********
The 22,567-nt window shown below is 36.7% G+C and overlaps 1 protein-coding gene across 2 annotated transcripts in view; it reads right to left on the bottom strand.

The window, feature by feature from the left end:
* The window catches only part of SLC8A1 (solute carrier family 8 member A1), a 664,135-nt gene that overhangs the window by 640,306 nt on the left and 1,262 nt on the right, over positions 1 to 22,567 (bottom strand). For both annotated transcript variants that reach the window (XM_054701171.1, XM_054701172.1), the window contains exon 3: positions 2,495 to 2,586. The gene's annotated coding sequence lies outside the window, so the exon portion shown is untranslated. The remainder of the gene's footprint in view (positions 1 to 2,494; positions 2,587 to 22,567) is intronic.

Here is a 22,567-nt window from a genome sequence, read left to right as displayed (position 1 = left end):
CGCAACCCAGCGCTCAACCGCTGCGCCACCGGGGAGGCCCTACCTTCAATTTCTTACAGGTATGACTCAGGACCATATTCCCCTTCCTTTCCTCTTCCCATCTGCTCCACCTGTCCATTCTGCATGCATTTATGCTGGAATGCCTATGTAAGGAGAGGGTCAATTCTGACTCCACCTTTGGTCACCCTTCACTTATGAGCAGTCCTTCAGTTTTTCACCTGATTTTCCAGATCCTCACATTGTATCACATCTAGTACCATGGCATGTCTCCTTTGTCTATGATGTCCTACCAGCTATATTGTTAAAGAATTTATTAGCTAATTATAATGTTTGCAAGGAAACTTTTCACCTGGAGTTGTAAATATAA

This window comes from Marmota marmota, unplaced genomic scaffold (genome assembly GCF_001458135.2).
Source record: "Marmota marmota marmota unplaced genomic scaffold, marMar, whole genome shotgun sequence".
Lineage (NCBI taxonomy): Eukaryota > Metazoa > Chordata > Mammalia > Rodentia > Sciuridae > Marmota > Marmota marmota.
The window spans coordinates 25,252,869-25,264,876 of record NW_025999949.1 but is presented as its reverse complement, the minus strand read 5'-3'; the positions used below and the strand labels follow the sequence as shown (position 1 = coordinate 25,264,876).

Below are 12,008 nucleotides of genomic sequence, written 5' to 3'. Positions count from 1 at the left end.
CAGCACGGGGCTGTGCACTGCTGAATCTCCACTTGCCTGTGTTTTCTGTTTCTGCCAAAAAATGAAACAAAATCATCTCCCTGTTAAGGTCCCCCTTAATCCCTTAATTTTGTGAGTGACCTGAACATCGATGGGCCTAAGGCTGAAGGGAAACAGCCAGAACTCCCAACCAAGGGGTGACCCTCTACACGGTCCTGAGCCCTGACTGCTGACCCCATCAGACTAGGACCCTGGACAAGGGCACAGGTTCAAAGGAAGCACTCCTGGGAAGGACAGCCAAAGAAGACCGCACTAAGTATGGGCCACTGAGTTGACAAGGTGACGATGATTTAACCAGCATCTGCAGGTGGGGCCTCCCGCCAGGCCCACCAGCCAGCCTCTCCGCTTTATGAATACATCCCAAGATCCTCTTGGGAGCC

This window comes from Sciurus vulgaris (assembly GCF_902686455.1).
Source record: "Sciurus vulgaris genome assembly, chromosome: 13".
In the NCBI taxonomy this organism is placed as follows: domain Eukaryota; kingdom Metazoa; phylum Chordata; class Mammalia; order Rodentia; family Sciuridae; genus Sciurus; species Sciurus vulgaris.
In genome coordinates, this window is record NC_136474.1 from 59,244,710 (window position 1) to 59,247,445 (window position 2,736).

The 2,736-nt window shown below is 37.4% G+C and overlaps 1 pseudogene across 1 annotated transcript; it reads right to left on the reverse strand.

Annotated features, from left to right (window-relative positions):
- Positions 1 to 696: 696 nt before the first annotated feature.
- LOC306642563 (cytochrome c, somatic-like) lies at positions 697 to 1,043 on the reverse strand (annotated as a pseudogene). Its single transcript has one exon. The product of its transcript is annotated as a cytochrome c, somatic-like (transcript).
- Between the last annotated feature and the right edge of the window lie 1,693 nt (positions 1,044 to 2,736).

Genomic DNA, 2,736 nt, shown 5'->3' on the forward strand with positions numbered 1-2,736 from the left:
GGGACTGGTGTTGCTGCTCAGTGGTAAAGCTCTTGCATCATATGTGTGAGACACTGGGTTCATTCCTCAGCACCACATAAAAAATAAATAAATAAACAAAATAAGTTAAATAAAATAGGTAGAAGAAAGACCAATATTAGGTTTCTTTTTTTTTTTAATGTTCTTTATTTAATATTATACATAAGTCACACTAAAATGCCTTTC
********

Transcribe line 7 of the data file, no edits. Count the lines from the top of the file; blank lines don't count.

Source record: "Marmota marmota marmota unplaced genomic scaffold, marMar, whole genome shotgun sequence".